For people to develop a deeper relationship and build trust, a culture of openness and vulnerability must be created. On a professional level, it means crafting a safe environment to allow staff members to share their ideas and opinions without being criticized and judged. To promote this culture, the leaders should be the first to show openness and vulnerability as an invitation. When staff members can see their leaders are willing to do so, it is a signal to which staff members are also welcome to participate. When a culture of openness is fostered at the workplace, the collective team will experience growth in terms of relationship and intelligence. In my personal life, a similar culture of openness and vulnerability is to be developed but in addition, I must also extend a lot of grace. Sometimes it is more difficult when dealing with our own family members because we tend to have higher expectations of them. With a young family, children make mistakes all the time and as a parent, I can easily lose my patience. As modelled by how Jesus loves the church, I remind myself I must forgive and I must love. As a husband and a father, there are many times I must choose to forgive and love first even when it is difficult. The outcome of creating this culture in my family means we are not afraid to make mistakes and allow us to be vulnerable with one another. We accept the fact we cannot be perfect and aim to do our best.
Old vs. New Economy Thinking
One old-economy thinking concept I am currently transitioning is the view of leadership being a position and entitlement (Ungerer et al., 2016, p. 15). While I attempt to embody the new-economy thinking on the importance of servant leadership and stewardship, I often forget about this concept in my professional work. My role as one of the frontline leaders puts me in a position of limited authority to the frontline staff and thus, I tend to rely strictly on the senior leadership team to provide direction and guidance to the team and exclude myself from the picture. In servant leadership and collective stewardship, the role of being a leader is to empower others to do great things (Ungerer et. al., 2016, p. 16). This includes staff members from the entire team and not just restricted to people with a leadership title. It means the success or failure of the team is everyone’s responsibility and does not fall upon the senior leadership team alone. When a culture of shared responsibility is established, I foresee information and ideas more free-flowing and allows the entire team to move better in a strategic direction. In a culture where we are all accountable for one another, there tends to be less blame and more focus on how the team can move past challenges collectively.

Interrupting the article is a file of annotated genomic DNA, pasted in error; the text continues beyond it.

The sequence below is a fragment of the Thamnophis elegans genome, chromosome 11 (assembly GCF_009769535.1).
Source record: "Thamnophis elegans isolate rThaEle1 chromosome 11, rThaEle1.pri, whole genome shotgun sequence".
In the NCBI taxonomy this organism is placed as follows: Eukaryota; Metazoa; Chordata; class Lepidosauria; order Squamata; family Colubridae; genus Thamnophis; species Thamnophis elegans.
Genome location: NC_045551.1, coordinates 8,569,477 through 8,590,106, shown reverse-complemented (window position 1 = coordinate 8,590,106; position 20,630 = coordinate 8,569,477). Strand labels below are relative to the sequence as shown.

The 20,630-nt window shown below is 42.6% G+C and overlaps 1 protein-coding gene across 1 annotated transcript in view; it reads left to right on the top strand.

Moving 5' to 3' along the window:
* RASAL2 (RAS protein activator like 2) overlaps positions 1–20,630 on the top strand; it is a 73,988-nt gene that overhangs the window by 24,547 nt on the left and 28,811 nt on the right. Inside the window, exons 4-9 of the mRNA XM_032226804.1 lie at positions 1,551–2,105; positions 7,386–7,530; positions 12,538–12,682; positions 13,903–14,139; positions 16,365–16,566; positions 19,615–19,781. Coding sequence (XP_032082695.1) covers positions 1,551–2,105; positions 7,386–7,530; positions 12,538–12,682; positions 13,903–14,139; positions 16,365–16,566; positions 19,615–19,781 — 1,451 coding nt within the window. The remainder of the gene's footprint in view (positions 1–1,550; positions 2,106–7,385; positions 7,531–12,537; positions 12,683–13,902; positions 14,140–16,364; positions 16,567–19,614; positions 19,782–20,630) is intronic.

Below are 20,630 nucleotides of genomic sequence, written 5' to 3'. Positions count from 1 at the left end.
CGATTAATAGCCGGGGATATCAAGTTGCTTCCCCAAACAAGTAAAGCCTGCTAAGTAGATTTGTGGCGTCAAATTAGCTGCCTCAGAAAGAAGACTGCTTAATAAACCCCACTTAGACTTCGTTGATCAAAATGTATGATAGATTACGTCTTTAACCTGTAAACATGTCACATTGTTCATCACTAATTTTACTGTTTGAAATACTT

As mentioned in earlier parts of this chapter, I tend to take a lot of time to analyze many situations. While this may strengthen my strategic thinking skills, the other skills I need to improve on is the ability to take strategic action and make strategic influences. Because of my tendency to acquire as much information and details as possible before taking action, it often hinders my ability to take strategic actions decisively despite the inherent ambiguity, chaos, and complexity (Hughes et. al. 2014, p. 49). It is important to cultivate the skill in translating thoughts into action in a timely manner. In addition, the success of any strategic initiative of an organization requires the entire team to participate and have buy-in. The other skill I need to work on is the ability of strategic influencing. Very often leaders neglect to involve others during an initiative, but inviting others into the strategic process can increase commitment from all who are involved in this strategic direction (Hughes et. al., 2014, p. 48). I will need to focus my efforts on working with people and supporting other to achieve the common goal, rather than focused on completing tasks.
As mentioned in Hughes et al., leading of self or organization requires continuous learning (2014, p. 260). Throughout my leadership journey, I recognize honing specific strengths can help me succeed in being a better strategic leader. The first, is my ability to critically think and analyze a situation. When this is balanced with promptness, strategic decisions can be made in a timely manner. The second is my ability to listen, which is one of the ten major characteristics demonstrated by a servant leader (Northhouse, 2010, p. 496). This is rooted in my need to gather information. I believe being a good listener is the key to being an effective communicator. When good listening skills are paired with the ability to strategically process information and discern what information is useful, then I can provide meaningful feedback and develop valuable strategies for the team.
Hughes, R. L., Beatty, Collarelli-Beatty, K., & Dinwoodie, D. L. (2014). Becoming a strategic leader: Your role in your organization’s enduring success. San Francisco, CA: Jossey-Bass.
Northouse, P. G. (2016). Leadership: Theory and practice. Thousand Oaks, CA: SAGE Publications.
Ungerer, M., Ungerer, G., & Herholdt, J. (2016). Navigating strategic possibilities: Strategy formulation and execution practices to flourish. Randburg: KR Publishing